PERSONAL PRESS, lazy man's PageMaker?
Author: Kevin Savetz
Date: August, 1993
Keywords: aldus press application software review page layout newsletter pagemaker
Text: Aldus Personal Press is best described as the lazy man's PageMaker. It is a page layout application that helps the user along by allowing you to create layouts from built-in templates. For instance, rather than having to build a newsletter from scratch -- choosing fonts and point sizes, sizing graphics, adding jumps and so on -- Personal Press builds it for you, based on the template of your choice. All you're supposed to do is tell it what text and graphics to use and let Personal Press do all the dirty work. Aldus touts Personal Press as a package to create professional-looking publications quickly and with little expertise -- sort of ''page layout for the rest of us.'' It is not intended to be a high end program, or to compete with of Pagemaker. PP includes templates (used via a function called AutoCreate) to create newsletters, brochures, letterheads, business cards, flyers, greeting cards, facsimile forms, invoices, calendars, labels and certificates. If you want to create another type of document -- or you wish to depart from the constraints of a template -- you can build your document from scratch. For each type of document, there are multiple templates to suit your style -- including ''traditional'' (uncomplicated, formal documents,) ''contemporary'' (more modern than the traditional style, but still formal,) and ''new wave'' (for bold documents, with modern styling and large. graphics.) Some type of documents include modern, elegant, fun, or personal templates as well. With all the types of templates, and erratic naming of the styles (I still don't know the difference between ''contemporary,'' and ''traditonal'' without checking the manual) choosing the right template can be confusing. Personal Press tries to do too many things, and in doing so it doesn't do everything very well. Even though the idea of creating layouts from templates is exciting, Personal Press spreads itself too thin and doesn't deliver. Although it can produce calendars, greetings cards and certificates, for instance, other software exists specifically for doing each of these things -- and those packages can offer more functionality. While it seems like a good idea to have one application for all these things -- as Personal Press tries to do -- in the end, the ''core'' of each feature is there without any of the nicities you might expect.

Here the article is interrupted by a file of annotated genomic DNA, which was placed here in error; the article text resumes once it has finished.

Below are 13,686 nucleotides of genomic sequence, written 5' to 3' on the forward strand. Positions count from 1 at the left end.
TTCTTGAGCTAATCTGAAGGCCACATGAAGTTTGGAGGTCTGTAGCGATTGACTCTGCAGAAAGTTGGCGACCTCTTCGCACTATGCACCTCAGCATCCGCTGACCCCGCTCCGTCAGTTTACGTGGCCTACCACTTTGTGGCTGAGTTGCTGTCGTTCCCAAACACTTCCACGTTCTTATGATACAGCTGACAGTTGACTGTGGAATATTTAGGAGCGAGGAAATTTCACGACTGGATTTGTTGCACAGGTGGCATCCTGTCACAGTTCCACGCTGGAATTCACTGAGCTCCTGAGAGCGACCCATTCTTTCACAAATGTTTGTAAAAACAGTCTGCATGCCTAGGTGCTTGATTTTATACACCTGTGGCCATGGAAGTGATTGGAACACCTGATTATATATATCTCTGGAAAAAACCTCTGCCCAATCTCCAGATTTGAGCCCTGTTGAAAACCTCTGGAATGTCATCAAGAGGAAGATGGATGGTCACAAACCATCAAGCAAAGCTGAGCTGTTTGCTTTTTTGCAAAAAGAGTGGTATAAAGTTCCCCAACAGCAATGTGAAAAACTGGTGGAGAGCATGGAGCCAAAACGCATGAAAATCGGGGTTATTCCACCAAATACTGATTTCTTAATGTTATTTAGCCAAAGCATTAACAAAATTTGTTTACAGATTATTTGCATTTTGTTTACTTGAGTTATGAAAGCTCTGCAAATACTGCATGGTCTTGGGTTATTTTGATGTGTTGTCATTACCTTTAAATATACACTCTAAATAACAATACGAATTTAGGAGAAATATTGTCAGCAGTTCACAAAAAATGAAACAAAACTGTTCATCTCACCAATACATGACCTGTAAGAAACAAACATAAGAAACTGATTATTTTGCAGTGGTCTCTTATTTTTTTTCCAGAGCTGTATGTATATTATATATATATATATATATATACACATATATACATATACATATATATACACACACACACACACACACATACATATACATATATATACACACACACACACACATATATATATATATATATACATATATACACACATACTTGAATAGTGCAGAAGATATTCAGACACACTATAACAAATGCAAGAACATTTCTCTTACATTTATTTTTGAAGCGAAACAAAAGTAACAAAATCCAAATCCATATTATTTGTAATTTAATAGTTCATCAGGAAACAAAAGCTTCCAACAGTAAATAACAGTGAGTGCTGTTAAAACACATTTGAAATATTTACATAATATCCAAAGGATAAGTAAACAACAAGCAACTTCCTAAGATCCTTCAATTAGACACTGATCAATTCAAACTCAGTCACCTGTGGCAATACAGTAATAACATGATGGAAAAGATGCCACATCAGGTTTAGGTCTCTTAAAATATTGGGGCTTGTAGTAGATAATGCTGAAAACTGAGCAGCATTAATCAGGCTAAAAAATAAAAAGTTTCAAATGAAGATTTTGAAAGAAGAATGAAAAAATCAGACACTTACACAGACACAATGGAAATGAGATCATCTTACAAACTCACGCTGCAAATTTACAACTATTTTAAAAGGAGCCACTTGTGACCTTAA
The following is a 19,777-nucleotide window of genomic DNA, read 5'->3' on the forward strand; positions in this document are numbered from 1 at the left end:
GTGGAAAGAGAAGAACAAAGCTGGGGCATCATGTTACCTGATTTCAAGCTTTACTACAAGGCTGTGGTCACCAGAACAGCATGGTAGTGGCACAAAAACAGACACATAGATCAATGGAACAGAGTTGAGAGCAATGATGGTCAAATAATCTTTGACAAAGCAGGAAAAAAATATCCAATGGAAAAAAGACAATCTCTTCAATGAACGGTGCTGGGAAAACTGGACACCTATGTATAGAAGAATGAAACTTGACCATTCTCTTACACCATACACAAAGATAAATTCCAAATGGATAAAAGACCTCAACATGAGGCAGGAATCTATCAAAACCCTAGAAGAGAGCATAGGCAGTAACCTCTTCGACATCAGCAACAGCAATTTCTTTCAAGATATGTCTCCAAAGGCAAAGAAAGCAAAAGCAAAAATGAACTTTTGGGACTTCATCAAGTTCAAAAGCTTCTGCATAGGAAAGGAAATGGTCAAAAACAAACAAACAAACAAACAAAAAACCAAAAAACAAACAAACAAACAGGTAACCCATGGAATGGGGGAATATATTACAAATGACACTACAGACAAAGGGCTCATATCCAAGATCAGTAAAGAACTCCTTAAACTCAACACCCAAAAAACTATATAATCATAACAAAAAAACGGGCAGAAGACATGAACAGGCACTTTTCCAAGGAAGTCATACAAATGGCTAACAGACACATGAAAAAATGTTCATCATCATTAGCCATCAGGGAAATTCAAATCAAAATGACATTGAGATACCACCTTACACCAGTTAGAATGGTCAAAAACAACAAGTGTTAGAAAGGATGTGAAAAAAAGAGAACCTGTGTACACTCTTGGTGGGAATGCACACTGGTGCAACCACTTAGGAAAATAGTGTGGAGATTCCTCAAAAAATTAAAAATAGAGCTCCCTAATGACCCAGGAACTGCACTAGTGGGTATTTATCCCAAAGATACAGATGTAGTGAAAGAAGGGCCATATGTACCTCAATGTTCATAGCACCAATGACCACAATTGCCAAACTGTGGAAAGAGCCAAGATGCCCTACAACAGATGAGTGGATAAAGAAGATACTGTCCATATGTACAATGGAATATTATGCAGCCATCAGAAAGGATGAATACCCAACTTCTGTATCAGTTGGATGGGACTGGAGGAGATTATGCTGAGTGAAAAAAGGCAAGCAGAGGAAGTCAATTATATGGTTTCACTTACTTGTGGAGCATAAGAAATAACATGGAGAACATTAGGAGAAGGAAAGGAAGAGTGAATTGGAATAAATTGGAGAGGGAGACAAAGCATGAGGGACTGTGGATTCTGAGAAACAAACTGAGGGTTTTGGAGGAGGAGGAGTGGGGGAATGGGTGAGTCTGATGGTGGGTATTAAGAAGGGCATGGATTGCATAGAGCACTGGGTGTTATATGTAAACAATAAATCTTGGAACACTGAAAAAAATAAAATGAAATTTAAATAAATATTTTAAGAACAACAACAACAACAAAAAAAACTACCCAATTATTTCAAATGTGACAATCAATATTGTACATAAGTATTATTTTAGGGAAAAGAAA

Case in point: if you want to print a year's worth of calendars, you must AutoCreate each month's calendar individually. It's impossible to automatically create calendars for a range of months. If daily, weekly, or even annual calendars are your thing, you're out of luck because PP's templates only do monthly calendars. If you want graphics in any of your documents, you had better bring your own clip art. Personal Press doesn't claim to be a clip art repository. But if you want to make artful flyers, greeting cards and certificates, you will need to have your own art on hand. There are about 25 samples of clip art in various formats the PP package. Personal Press may be perfect for a user with the occasional need to layout a page, but it lacks the versatility needed for more complex applications. For example, AutoCreate can't help you create a four-column newsletter, although it will produce two- and three-column ones.